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In the 90’s metal and plastic containers distributing newspapers, magazines and ads were scattered all over New York contributing to the sense of chaos and social disorder in public spaces. While newsracks are no longer the issue they once were in most downtowns, the process by which we organized and informally regulated them might be instructive as to how apparently impossible problems can be addressed. It takes a deep knowledge of the regulatory and legal environment, creativity, flexibility and persistence – the last being the most important.

In response to my last post about street vending, the thoughtful and wise downtown observer and consultant, David Milder, sent me a note concluding that improving the street vending problems in New York City is impossible. My response to that was that while improving the vending situation was complex and difficult it was by no means hopeless. If someone were to take on the task, had the capacity to keep at it over a period of years, and some resources to contribute to whatever solution might be worked out – eventually they were likely to be successful. Folks can say no a million times, I wrote David, but you only need them to say yes once. This was certainly the case with all of the streetscape issues we faced at the midtown Manhattan business improvement districts in the 90s. Continue reading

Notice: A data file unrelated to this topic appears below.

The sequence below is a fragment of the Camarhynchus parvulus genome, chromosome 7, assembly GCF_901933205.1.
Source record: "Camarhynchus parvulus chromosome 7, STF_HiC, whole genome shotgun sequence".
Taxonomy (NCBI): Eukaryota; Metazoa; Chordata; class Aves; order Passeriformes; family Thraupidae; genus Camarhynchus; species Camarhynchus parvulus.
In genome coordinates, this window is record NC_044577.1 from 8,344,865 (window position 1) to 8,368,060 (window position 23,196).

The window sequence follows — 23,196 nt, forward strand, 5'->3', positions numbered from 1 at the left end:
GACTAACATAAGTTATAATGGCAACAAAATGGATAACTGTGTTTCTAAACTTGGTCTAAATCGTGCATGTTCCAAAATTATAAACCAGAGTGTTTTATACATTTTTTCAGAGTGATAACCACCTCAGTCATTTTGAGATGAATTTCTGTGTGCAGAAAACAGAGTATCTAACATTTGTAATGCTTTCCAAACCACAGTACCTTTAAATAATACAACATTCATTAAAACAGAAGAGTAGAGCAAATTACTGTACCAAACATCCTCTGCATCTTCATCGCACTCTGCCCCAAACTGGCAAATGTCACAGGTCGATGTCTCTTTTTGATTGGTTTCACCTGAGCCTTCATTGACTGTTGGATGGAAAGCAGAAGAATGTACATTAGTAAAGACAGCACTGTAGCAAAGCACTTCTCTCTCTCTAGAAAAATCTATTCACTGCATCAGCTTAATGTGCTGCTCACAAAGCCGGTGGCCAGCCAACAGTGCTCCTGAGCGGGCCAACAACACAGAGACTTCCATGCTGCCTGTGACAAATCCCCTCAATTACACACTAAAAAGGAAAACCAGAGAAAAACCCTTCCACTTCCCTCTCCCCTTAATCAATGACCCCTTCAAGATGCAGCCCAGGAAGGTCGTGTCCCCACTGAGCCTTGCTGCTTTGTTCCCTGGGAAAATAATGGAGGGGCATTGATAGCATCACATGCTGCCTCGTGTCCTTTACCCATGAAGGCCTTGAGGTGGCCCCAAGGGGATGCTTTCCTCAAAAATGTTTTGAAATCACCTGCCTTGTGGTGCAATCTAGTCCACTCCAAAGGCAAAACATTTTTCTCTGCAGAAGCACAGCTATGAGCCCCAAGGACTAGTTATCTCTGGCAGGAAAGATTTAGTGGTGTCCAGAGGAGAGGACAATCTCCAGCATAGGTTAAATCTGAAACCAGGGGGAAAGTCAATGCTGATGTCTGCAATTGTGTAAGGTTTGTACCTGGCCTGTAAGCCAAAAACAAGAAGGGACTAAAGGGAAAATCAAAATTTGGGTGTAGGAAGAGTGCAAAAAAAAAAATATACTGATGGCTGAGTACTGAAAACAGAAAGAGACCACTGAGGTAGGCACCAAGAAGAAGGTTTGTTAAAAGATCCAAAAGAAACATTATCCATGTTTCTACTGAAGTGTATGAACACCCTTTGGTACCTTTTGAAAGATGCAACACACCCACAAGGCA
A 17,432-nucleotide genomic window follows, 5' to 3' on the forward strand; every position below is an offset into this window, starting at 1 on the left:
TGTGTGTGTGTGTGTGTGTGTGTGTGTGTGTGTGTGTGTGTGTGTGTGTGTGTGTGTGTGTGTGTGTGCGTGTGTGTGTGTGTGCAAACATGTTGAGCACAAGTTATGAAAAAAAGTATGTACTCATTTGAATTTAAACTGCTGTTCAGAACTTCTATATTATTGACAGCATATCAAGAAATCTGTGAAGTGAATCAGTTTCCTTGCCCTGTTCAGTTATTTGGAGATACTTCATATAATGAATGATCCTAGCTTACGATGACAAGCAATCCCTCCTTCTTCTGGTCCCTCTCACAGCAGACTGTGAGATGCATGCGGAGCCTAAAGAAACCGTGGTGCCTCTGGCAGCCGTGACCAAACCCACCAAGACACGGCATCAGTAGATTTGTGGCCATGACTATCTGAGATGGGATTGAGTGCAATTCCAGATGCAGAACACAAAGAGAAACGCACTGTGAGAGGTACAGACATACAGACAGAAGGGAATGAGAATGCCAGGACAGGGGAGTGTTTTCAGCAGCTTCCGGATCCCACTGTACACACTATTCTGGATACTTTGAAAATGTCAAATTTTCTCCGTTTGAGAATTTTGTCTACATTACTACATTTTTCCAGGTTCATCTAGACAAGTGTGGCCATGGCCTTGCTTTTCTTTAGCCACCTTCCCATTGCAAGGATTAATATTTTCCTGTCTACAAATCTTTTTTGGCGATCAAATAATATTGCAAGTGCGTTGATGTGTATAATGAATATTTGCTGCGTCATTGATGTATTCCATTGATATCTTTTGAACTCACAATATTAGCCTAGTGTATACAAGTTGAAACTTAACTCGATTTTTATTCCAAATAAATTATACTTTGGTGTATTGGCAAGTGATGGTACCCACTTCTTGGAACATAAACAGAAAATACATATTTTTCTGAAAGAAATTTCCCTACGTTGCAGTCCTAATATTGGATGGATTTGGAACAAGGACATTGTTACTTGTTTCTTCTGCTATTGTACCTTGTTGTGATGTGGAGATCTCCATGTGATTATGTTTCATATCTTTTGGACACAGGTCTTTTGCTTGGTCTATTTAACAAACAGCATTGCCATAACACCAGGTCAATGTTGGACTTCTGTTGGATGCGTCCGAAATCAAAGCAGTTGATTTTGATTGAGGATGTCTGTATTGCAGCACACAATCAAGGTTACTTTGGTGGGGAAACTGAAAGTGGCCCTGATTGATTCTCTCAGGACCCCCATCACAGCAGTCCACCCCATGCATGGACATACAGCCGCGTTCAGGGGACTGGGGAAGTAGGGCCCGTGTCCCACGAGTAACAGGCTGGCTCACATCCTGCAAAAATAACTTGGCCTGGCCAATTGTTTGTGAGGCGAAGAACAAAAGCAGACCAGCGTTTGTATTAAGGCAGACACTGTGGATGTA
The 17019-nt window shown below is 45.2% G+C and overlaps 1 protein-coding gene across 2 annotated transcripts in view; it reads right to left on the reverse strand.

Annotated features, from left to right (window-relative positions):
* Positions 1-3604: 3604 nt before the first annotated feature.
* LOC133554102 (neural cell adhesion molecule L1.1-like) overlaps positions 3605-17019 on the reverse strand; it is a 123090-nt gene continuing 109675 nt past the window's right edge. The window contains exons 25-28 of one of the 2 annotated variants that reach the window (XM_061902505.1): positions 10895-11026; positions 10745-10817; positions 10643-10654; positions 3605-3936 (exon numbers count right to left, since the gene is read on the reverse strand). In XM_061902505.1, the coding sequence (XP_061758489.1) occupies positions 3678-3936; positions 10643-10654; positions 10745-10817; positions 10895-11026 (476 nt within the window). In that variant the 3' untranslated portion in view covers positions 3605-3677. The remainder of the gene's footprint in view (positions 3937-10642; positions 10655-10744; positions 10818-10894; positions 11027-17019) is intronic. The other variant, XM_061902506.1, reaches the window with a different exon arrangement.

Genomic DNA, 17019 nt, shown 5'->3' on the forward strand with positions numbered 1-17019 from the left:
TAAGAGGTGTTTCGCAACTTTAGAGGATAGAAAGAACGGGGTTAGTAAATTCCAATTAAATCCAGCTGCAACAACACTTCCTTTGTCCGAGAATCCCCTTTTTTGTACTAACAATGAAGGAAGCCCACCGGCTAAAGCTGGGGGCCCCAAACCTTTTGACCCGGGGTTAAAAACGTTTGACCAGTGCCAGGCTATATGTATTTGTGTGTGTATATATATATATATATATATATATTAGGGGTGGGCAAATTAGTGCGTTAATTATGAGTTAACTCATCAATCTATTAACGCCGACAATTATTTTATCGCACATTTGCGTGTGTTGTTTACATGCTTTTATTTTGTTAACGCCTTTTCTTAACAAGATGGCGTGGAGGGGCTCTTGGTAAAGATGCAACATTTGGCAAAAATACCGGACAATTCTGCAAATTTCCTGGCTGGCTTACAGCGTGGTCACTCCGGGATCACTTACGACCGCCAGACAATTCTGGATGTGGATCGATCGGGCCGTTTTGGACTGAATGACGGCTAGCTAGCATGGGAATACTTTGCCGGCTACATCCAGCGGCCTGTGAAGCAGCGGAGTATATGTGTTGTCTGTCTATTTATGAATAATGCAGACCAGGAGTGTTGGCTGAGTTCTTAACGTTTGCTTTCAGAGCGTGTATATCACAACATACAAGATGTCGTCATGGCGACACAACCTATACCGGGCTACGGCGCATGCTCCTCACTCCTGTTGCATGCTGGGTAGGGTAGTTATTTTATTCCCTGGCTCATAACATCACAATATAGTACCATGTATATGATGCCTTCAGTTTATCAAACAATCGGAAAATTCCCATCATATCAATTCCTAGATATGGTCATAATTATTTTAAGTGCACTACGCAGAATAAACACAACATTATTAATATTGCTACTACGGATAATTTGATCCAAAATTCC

Vending: The Platonic Form

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What’s Possible